William Feaver

This is a very fine example of Frank Auerbach’s signature thick black lines and the furious mark-making he employs in his drawing and printmaking, to give his work an energetic quality. He holds a deep reverence for the ‘magic’ of printmaking, particularly etching and dry point, to reveal the essential qualities he seeks to express through his very personal vision and experience, by means of repetition and limitation of the people he knows well. This is a numbered edition from a limited edition of 40, signed and dated, is in excellent condition and is framed.


Additional information

Original / Edition

Edition of 40


Etching and engraving with touches of black felt-tip pen, on Somerset wove paper


63 x 50 cm




William Feaver is a writer and critic, a friend and long time sitter for Frank Auerbach.  This is an extract from an interview he gave in The Guardian, Sitting for Frank Auerbach: ‘It’s rather like being at the dentist’ by Laura Barnett.

It is very ritualised. One goes to his studio, at a fixed time, for a fixed period: I do Mondays, six till eight. There’s a chair we all sit in – a Windsor, not comfortable, no cushion. Two hours is just about enough before the bum goes to sleep entirely. I’m given a cup of tea when I arrive – green tea at the moment, though sometimes he goes out and buys milk specially. We chat, and then there comes a point when we stop and Frank concentrates entirely on the painting. I can tell when this moment is coming, just from the sound of his breathing.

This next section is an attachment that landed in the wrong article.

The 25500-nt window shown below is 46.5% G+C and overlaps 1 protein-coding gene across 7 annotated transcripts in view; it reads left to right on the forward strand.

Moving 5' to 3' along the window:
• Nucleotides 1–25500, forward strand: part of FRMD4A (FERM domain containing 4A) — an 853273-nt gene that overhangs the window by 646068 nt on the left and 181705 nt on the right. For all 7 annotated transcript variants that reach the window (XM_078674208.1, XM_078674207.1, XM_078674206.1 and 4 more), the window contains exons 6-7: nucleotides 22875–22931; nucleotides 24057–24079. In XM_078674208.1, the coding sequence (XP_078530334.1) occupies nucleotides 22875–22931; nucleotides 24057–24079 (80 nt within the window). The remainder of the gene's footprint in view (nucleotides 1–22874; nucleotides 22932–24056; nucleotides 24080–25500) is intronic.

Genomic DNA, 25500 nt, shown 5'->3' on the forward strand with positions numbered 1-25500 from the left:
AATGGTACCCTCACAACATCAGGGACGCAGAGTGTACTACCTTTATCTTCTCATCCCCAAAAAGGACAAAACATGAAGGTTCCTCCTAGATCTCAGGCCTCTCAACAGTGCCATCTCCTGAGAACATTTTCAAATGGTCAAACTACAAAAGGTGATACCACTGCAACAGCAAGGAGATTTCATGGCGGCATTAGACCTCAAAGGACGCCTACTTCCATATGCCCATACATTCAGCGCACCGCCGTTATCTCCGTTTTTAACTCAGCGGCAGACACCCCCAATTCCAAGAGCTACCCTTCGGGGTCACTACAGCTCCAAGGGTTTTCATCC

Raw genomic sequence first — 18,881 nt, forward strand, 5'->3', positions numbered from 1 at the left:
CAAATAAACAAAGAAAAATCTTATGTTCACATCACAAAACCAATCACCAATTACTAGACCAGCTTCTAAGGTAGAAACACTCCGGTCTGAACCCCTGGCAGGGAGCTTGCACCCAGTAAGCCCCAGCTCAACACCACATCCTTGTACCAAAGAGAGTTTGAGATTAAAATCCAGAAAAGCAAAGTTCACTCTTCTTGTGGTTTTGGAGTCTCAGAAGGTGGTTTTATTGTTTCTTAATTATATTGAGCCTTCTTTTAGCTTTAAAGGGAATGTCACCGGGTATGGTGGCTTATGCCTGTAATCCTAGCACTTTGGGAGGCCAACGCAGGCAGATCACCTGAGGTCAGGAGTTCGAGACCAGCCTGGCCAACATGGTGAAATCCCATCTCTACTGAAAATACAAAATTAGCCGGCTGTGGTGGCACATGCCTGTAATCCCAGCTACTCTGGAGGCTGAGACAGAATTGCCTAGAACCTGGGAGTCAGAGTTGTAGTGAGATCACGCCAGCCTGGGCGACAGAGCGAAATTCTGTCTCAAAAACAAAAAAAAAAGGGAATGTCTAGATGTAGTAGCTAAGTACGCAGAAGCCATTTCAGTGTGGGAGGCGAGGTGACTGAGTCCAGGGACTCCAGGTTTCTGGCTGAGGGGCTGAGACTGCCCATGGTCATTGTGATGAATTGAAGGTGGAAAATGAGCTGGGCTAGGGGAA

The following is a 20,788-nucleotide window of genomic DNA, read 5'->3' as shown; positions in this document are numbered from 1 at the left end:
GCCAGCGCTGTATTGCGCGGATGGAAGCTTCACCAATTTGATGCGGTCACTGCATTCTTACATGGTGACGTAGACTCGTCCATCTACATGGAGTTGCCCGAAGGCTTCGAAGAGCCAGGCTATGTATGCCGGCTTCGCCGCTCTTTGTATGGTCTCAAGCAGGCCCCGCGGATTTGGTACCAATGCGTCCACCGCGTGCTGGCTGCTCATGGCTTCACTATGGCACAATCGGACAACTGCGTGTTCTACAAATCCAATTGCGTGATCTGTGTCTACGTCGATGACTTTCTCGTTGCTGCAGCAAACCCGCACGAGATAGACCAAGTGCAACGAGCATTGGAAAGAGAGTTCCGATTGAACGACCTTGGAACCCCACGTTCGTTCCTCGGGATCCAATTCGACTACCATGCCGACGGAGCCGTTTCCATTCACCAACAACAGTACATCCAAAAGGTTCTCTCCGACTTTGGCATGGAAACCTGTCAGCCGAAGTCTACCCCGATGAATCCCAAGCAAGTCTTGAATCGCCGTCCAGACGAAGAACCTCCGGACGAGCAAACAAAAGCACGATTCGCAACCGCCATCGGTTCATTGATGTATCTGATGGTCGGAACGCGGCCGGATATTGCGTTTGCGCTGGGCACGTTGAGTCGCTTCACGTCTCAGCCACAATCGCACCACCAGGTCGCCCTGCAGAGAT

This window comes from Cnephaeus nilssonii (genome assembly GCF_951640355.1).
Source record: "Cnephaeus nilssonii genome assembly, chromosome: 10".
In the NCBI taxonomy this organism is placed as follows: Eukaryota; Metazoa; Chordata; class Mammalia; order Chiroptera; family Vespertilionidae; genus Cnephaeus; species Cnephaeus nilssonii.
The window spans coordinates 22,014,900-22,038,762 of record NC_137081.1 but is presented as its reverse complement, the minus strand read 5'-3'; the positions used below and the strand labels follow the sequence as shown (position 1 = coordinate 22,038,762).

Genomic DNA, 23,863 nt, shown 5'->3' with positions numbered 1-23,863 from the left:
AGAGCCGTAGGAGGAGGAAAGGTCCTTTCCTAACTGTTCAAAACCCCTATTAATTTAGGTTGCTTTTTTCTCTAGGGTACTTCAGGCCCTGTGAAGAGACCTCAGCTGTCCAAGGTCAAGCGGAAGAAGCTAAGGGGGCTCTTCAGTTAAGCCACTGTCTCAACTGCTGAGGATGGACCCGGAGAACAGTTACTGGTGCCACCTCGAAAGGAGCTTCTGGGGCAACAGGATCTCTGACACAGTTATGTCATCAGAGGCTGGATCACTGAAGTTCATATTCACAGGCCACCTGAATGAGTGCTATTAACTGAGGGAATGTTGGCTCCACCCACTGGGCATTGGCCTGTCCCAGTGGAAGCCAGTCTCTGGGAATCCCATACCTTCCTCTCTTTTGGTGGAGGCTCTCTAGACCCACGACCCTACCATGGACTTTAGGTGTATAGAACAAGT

I started sitting in 2003, while I was writing a book about him. I’d known him on and off for years. Back in the 70s, I was the first person to write about Frank and Lucian Freud in terms of admiration. The book took two years. I carried on sitting, and now my Monday session is firm, unalterable. I thoroughly enjoy it. I don’t sit there and think beautiful thoughts, but instead make lists and go over things in my head. It’s rather like being at the dentist.

Normally, I feel I’m just sitting, a kind of useful lump. But one day recently, Frank laid his painting on the floor, as he does at the end of every session, and I was taken aback to see just how precisely he’d captured the way I was feeling. It had grown dark outside – he works with natural light – and the painting looked fairly miserable. We both knew there were reasons for this.

Frank has an extraordinary, intuitive understanding of what makes a painting worthwhile. He never produces anything glib or splashy. Unless he believes a painting is finished, each week he scrapes off everything he did in the last session and starts again. He wants each painting to be something new and unprecedented. He’s not content with just getting by. He always thinks he’s going to do better. Eventually he does – and he’ll say: “What do you think – shall I keep it?”



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